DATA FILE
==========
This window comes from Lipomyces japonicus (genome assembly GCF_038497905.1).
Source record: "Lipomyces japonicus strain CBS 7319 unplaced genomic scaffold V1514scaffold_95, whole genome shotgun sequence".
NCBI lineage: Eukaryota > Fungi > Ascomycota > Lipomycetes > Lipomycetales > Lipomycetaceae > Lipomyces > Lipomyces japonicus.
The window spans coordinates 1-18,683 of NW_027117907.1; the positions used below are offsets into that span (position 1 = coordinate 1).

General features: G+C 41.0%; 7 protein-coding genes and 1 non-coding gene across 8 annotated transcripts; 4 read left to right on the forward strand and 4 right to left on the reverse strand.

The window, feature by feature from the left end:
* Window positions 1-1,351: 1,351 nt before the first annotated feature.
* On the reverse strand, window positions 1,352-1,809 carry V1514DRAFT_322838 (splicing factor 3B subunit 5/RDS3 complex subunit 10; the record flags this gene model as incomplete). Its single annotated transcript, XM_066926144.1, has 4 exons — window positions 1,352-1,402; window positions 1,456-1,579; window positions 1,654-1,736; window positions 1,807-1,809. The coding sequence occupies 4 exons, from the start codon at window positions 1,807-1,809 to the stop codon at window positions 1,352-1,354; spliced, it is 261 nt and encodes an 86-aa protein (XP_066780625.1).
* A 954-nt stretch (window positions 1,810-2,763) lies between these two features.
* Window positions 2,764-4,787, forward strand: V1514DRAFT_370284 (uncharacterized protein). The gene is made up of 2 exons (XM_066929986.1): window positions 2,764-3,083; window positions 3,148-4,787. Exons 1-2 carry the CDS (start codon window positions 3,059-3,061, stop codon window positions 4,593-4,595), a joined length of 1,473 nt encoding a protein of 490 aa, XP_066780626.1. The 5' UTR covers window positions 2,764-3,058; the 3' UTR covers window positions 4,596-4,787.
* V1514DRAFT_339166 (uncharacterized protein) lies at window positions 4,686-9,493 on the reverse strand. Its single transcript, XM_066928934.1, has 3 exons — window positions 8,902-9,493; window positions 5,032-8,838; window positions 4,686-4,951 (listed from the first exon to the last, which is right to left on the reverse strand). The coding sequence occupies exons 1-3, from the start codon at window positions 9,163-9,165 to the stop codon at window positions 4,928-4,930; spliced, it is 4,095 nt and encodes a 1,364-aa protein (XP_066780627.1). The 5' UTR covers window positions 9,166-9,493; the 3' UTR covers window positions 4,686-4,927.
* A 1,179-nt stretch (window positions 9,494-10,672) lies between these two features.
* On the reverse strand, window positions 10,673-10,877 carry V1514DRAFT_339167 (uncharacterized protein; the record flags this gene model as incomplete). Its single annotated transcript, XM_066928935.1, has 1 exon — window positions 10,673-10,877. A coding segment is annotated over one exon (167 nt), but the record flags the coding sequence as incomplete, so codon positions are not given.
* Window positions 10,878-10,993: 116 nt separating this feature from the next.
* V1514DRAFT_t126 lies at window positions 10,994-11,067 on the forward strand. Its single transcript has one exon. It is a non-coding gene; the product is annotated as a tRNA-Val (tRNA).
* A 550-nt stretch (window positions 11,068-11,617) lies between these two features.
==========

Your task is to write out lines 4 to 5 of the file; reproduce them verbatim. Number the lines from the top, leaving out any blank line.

The window spans coordinates 1-18,683 of NW_027117907.1; the positions used below are offsets into that span (position 1 = coordinate 1).

General features: G+C 41.0%; 7 protein-coding genes and 1 non-coding gene across 8 annotated transcripts; 4 read left to right on the forward strand and 4 right to left on the reverse strand.